Almost at the same time, a new industry segment was created: Mobile Device Management. The intent of MDM systems is Read More »

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Securing the Future Enterprise

This blog post is part three of a three-part series discussing how organizations can address mobile security concerns through an architectural approach to mobility. The first post discusses how next-gen Wi-Fi models will pave the way for secure mobility. The second post highlights the risks versus the rewards of mobility.

Providing corporate network access via mobile devices is nothing new to today’s IT administrators. However, the future of BYOD and mobility will change as rising generations expect and demand more seamless and secure connectivity. Recently Tab Times editor Doug Drinkwater shared a similar idea: BYOD is still in an early phase with plenty of new challenges and opportunities ahead.

In this last installment of this security and mobility series, I’ll discuss why BYOD policies will change and outline how C-level executives can leverage employees as solution drivers in order to solidify the future of mobility within their organization. Read More »

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Cisco 2014 Annual Security Report: Trust Exploitation a Permanent Fixture in the Cyber World (Trustworthy Systems Can Be, Too)

The Cisco 2014 Annual Security Report has been released, following months of collaboration between threat researchers and other cybersecurity experts at Cisco and Sourcefire. As promised, it provides a “warts-and-all analysis” of security news from 2013 and our perspective for the year ahead based on the hard data collected through Cisco security products and analyzed by our researchers.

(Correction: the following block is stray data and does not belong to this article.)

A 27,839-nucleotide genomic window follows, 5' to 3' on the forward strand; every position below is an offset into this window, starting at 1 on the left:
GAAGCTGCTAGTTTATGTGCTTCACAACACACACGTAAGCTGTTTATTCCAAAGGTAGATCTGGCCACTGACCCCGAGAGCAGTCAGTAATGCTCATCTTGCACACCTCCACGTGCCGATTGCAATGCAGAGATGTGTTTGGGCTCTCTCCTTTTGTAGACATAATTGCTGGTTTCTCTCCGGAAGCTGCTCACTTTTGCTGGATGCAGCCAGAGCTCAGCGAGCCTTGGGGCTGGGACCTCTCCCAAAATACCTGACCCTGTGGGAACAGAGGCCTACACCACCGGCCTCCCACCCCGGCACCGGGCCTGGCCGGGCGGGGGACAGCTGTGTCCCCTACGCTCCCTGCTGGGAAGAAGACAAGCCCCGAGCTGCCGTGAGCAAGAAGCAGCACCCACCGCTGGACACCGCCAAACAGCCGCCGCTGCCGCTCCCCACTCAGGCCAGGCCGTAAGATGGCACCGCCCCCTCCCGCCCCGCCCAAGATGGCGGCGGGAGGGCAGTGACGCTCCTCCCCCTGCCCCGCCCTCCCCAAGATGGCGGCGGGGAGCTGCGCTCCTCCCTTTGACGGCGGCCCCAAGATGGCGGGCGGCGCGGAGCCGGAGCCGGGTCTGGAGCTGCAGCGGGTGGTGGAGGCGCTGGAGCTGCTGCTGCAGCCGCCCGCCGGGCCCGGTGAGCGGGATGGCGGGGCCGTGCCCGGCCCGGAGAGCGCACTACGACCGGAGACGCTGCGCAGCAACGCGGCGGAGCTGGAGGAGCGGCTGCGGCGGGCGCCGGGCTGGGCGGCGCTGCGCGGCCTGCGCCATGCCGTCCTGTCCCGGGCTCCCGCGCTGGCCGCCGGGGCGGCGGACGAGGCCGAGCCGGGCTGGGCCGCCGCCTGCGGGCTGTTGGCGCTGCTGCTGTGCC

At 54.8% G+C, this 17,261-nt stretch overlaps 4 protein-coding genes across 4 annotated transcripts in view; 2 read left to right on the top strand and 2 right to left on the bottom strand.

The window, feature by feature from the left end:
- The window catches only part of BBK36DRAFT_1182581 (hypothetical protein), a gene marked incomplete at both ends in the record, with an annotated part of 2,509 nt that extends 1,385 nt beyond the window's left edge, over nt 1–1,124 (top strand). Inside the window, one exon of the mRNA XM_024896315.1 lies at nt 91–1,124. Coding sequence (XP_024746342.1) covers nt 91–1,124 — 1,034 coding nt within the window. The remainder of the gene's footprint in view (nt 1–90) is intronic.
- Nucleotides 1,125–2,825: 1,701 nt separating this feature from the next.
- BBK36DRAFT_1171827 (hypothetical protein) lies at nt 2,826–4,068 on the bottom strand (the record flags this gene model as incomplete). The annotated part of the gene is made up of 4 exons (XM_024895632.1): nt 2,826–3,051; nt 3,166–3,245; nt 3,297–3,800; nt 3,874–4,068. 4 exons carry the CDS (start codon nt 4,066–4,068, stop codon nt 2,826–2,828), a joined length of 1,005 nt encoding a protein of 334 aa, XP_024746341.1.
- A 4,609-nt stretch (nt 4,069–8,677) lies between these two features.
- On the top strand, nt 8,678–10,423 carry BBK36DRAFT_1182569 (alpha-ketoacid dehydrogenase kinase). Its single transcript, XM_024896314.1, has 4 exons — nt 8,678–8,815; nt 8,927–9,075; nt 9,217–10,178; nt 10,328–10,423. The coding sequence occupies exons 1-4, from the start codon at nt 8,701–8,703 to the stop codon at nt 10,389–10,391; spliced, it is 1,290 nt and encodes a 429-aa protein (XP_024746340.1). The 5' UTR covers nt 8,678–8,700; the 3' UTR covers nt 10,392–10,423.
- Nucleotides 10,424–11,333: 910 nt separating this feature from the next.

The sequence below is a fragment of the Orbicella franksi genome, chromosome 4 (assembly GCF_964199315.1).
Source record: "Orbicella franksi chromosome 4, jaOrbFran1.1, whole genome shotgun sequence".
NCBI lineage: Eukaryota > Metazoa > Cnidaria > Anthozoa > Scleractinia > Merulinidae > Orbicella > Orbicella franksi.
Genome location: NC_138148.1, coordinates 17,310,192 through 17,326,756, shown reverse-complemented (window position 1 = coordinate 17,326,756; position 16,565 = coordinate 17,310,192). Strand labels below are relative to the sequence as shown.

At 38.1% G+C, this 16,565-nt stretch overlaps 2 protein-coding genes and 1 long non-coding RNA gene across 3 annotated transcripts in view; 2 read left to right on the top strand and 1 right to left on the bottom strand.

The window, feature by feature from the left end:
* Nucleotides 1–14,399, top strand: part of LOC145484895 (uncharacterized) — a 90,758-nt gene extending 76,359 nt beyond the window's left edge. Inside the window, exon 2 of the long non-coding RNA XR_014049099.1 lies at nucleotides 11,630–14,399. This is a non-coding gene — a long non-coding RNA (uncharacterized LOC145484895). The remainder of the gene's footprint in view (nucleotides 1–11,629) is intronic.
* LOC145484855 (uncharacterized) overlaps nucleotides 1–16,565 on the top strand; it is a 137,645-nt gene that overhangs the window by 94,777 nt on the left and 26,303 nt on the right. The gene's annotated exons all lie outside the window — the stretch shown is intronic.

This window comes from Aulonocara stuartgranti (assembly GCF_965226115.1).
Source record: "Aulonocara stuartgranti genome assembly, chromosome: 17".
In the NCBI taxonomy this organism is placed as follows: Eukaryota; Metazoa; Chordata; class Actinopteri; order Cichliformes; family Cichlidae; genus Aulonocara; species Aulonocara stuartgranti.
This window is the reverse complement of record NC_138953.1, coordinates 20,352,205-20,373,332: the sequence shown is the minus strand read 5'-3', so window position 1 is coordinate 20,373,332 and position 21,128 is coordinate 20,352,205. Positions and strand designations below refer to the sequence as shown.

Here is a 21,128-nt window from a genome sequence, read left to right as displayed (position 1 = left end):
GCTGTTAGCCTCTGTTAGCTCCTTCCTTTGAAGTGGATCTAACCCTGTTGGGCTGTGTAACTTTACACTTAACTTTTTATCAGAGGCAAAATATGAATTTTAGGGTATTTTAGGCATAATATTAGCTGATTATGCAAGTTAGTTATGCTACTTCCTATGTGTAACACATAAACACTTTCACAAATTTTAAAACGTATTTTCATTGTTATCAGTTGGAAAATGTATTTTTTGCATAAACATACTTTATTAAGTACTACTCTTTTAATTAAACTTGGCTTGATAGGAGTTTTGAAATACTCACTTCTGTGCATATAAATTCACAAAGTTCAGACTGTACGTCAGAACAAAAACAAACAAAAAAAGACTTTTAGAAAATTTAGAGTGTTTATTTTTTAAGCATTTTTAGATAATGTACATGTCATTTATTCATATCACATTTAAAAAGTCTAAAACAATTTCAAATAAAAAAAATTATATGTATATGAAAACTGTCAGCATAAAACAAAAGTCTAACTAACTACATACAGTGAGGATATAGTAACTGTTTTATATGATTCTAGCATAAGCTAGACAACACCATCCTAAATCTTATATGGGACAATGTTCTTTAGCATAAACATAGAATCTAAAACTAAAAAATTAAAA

Our report that the cyberthreat and risk landscape has only grown stronger and more complex over the past year is not a revelation, perhaps. But we also now assert that because the cybercrime network has become so mature, far-reaching, well-funded, and highly effective as a business operation that very little in the cyber world can—or should—be trusted without verification.

We also expect adversaries to continue designing campaigns that take advantage of users’ trust in systems, applications, and the people and businesses they know. It’s an effective strategy. How do we know? Because 100 percent of the networks analyzed by Cisco have traffic going to known malware threat sites, and there is no doubt that the vast majority of those compromises relied initially on some abuse of trust.

Read More »